Theatre Review by Howard Miller - November 8, 2018
King Kong Written by Jack Thorne. Score composed and produced by Marius de Vries. Songs by Eddie Perfect. Directed and choreographed by Drew McOnie. Scenic and projection design by Peter England. Creature designer Sonny Tilders. Costume design by Roger Kirk. Lighting design by Peter Mumford. Sound design by Peter Hylenski. Kong/Aerial movement director Gavin Robins. Hair design by Tom Watson. Video and projection imaging content by Artists in Motion. Orchestrations by Christopher Jahnke. Music direction and additional arrangements by Michael Gacetta. Vocal arrangements by Eddie Perfect and Michael Gacetta. Associate musical arranger Eldad Guetta. Music supervisor David Caddick. Production stage manager Kathleen E. Purvis. Associate Kong/aerial movement director Leigh-Anne Vizer. Associate director Johanna McKeon. Associate choreographer Ellenore Scott. Music coordinator David Lai. Production manager Juniper Street Productions. Technical director Fred Gallo. Technical supervisor Richard Martin. Company manager Cathy Kwon. Cast: Christiani Pitts, Eric William Morris, Erik Lochtefeld, Ashley Andrews, Mike Baerga, Rhaamell Burke-Missouri, Chloë Campbell, Leroy Church, Peter Chursin, Jo,van Dansberry, Kayla Davion, Rory Donovan, Casey Garvin, Christopher Hampton Grant, Jon Hoche, Gabriel Hyman, Harley Jay, James T. Lane, Marty Lawson, Jonathan Christopher MacMillan, Danny Miller, Brittany Marcell Monachino, Jennifer Noble, Kristen Faith Oei, Eliza Ohman, Roberto Olvera, Jaquez André Sims, Khadija Tariyan, Jena VanElslander, Scott Weber, Jacob Williams, Lauren Yalango-Grant, Warren Yang, and David Yijae.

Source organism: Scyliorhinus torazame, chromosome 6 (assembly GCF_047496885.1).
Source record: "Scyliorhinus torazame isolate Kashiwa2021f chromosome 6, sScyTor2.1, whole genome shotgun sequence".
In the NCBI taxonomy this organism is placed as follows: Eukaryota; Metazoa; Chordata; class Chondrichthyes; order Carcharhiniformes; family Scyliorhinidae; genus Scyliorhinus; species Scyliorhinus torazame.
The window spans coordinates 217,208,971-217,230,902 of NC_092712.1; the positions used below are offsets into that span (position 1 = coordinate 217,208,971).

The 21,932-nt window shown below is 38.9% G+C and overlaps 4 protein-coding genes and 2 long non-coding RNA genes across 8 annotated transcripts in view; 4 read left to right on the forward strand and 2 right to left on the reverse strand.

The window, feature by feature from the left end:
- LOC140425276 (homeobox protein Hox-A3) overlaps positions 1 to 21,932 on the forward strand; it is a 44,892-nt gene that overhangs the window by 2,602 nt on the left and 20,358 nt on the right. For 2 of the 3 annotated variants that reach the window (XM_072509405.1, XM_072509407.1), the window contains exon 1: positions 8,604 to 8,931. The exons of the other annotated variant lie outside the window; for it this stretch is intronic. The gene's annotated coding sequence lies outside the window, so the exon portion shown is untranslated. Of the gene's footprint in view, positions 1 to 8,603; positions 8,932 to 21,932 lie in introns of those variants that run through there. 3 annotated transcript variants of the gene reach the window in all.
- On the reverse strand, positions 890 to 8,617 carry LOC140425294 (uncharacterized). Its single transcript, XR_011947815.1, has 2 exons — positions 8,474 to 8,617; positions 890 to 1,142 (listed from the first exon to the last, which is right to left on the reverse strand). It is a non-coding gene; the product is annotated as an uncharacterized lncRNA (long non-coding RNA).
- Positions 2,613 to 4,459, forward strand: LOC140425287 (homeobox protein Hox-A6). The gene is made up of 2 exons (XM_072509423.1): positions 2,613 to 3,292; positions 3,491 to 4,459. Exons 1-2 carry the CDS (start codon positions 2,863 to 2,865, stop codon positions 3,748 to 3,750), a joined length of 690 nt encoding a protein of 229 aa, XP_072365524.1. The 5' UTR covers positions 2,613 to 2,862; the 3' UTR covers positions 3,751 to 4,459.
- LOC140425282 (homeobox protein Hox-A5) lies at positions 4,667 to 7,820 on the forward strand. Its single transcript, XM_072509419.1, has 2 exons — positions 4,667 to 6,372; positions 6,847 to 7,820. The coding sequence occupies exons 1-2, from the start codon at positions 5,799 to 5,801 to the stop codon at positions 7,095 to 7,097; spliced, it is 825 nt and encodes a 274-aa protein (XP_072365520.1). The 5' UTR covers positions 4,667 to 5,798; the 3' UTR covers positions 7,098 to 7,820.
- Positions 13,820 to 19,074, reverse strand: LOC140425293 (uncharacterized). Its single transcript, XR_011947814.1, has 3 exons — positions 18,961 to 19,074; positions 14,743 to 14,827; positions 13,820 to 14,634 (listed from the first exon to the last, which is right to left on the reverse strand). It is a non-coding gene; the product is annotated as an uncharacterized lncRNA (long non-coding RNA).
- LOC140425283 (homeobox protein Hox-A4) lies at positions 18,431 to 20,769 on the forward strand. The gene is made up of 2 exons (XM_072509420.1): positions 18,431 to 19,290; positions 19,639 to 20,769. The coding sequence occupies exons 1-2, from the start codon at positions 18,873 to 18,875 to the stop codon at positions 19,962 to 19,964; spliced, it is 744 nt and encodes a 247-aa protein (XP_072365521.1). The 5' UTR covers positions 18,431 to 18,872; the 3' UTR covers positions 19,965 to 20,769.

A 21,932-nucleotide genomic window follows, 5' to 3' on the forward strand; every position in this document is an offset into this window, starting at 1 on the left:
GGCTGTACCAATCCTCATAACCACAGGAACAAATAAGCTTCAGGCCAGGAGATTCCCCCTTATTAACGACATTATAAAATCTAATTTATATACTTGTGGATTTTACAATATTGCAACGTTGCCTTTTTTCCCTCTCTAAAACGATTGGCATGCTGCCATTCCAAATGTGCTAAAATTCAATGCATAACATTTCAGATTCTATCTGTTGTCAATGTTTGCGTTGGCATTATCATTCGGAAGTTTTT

All praise, then, to the technical team, with a special hats off to Sonny Tilders, creative director of the Australia-based Creature Technology Company, who is identified as the "creature designer." Indeed, all of the design elements, from the inventive use of projections (the seasick-prone might want to look away during the ocean crossing to Skull Island), the curvature of the set, the sound, the lighting, even the scrims, contribute to the overall effect.
If this is what you are looking for, then by all means pick up a ticket and head on out. I would advise, however, that you spring for a downstairs seat, preferably in the first few rows. That's where you'll realize the fullest effect, especially at one point when Kong moves downstage, rises upright, and reaches out into the audience. The further away you sit, the less of a visceral thrill you'll experience. There is nothing like a close-up view of the gigantic animatronic/robotic puppet that dominates every scene in which it appears.
If gasps accompany the ape's arrival, following a lead-in from Marius de Vries' foreboding deep, deep bass-y musical score, be on notice that it is coughs that spread through the theater during the Kong-less stretches, when the only ones onstage are human performers acting out Jack Thorne's script, singing Eddie Perfect's songs, and dancing to the energetic and athletic choreography devised by Drew McOnie, who also directs the show.
Playwright Jack Thorne is certainly no stranger to devising scripts to accompany stage magic, having done the same for the phenomenon that is Harry Potter and the Cursed Child. Here, he adds little to what the screenwriters of the original 1933 movie came up with. Ann Darrow (Christiani Pitts), an aspiring but down-on-her-luck actress, meets up with an aspiring filmmaker, Carl Denham (Eric William Morris). Before you know it, he whisks her off on a voyage to make a movie on Skull Island, where they meet up with Kong. The mighty creature captures Ann, they bond, and Denham abandons the film idea and decides to capture the ape, take it back to New York, and put it on display. Enough said. We already know how this will all play out.
One big question is, why turn this perfectly good story into a musical, especially when the songs and the dancing do precious little to elucidate the goings-on? Eddie Perfect's tunes are not so much generic as they are familiar-sounding. During lulls, I found myself playing a personal game of "what song does this one remind me of?" Well, at least the show's true star blessedly neither sings nor dances.
Arguably, King Kong is less of a Broadway show than an arena event that happens to be occupying a Broadway theater. It's hard to say whether it will draw audiences in significant numbers, or if it will disappear into the mist of the Skull Island of memory. If it does latch on, however, don't be surprised if you hear that someone is developing a new show along these same lines. "Jurassic Park: The Musical" anyone?